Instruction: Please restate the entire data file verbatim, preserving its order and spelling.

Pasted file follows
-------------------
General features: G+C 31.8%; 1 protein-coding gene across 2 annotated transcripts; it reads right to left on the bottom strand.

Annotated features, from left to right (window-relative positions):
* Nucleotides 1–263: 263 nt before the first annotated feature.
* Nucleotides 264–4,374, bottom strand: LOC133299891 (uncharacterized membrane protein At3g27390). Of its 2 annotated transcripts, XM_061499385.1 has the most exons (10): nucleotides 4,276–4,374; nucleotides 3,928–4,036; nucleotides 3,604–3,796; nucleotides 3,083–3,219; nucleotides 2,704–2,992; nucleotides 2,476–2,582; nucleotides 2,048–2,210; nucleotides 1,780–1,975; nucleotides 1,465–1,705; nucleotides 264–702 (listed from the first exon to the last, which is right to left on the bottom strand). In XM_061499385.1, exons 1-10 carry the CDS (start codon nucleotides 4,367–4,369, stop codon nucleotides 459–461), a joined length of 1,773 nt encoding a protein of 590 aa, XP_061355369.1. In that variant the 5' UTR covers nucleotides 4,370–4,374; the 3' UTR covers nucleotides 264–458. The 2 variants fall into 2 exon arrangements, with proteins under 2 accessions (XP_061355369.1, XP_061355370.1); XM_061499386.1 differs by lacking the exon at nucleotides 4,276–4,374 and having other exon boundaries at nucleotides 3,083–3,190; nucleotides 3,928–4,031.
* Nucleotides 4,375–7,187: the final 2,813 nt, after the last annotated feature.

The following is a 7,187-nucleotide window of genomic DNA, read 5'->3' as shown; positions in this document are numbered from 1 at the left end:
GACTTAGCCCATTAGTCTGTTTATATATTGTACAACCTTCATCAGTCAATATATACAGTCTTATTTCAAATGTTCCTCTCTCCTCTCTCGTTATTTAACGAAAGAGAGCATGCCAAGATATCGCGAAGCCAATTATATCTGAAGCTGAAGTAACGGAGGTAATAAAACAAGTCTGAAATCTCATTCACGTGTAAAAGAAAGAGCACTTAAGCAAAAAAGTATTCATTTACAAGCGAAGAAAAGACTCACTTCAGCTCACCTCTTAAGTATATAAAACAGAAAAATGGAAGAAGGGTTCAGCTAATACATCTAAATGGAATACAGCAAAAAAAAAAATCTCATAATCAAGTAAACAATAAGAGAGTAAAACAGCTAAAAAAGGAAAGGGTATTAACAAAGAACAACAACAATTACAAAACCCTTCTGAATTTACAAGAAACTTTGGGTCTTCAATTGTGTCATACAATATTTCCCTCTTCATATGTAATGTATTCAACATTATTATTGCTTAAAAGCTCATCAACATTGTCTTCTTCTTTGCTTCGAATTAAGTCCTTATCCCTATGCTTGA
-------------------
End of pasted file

General features: G+C 31.8%; 1 protein-coding gene across 2 annotated transcripts; it reads right to left on the bottom strand.

Annotated features, from left to right (window-relative positions):
* Nucleotides 1–263: 263 nt before the first annotated feature.
* Nucleotides 264–4,374, bottom strand: LOC133299891 (uncharacterized membrane protein At3g27390). Of its 2 annotated transcripts, XM_061499385.1 has the most exons (10): nucleotides 4,276–4,374; nucleotides 3,928–4,036; nucleotides 3,604–3,796; nucleotides 3,083–3,219; nucleotides 2,704–2,992; nucleotides 2,476–2,582; nucleotides 2,048–2,210; nucleotides 1,780–1,975; nucleotides 1,465–1,705; nucleotides 264–702 (listed from the first exon to the last, which is right to left on the bottom strand). In XM_061499385.1, exons 1-10 carry the CDS (start codon nucleotides 4,367–4,369, stop codon nucleotides 459–461), a joined length of 1,773 nt encoding a protein of 590 aa, XP_061355369.1. In that variant the 5' UTR covers nucleotides 4,370–4,374; the 3' UTR covers nucleotides 264–458. The 2 variants fall into 2 exon arrangements, with proteins under 2 accessions (XP_061355369.1, XP_061355370.1); XM_061499386.1 differs by lacking the exon at nucleotides 4,276–4,374 and having other exon boundaries at nucleotides 3,083–3,190; nucleotides 3,928–4,031.
* Nucleotides 4,375–7,187: the final 2,813 nt, after the last annotated feature.

The following is a 7,187-nucleotide window of genomic DNA, read 5'->3' as shown; positions in this document are numbered from 1 at the left end:
GACTTAGCCCATTAGTCTGTTTATATATTGTACAACCTTCATCAGTCAATATATACAGTCTTATTTCAAATGTTCCTCTCTCCTCTCTCGTTATTTAACGAAAGAGAGCATGCCAAGATATCGCGAAGCCAATTATATCTGAAGCTGAAGTAACGGAGGTAATAAAACAAGTCTGAAATCTCATTCACGTGTAAAAGAAAGAGCACTTAAGCAAAAAAGTATTCATTTACAAGCGAAGAAAAGACTCACTTCAGCTCACCTCTTAAGTATATAAAACAGAAAAATGGAAGAAGGGTTCAGCTAATACATCTAAATGGAATACAGCAAAAAAAAAAATCTCATAATCAAGTAAACAATAAGAGAGTAAAACAGCTAAAAAAGGAAAGGGTATTAACAAAGAACAACAACAATTACAAAACCCTTCTGAATTTACAAGAAACTTTGGGTCTTCAATTGTGTCATACAATATTTCCCTCTTCATATGTAATGTATTCAACATTATTATTGCTTAAAAGCTCATCAACATTGTCTTCTTCTTTGCTTCGAATTAAGTCCTTATCCCTATGCTTGA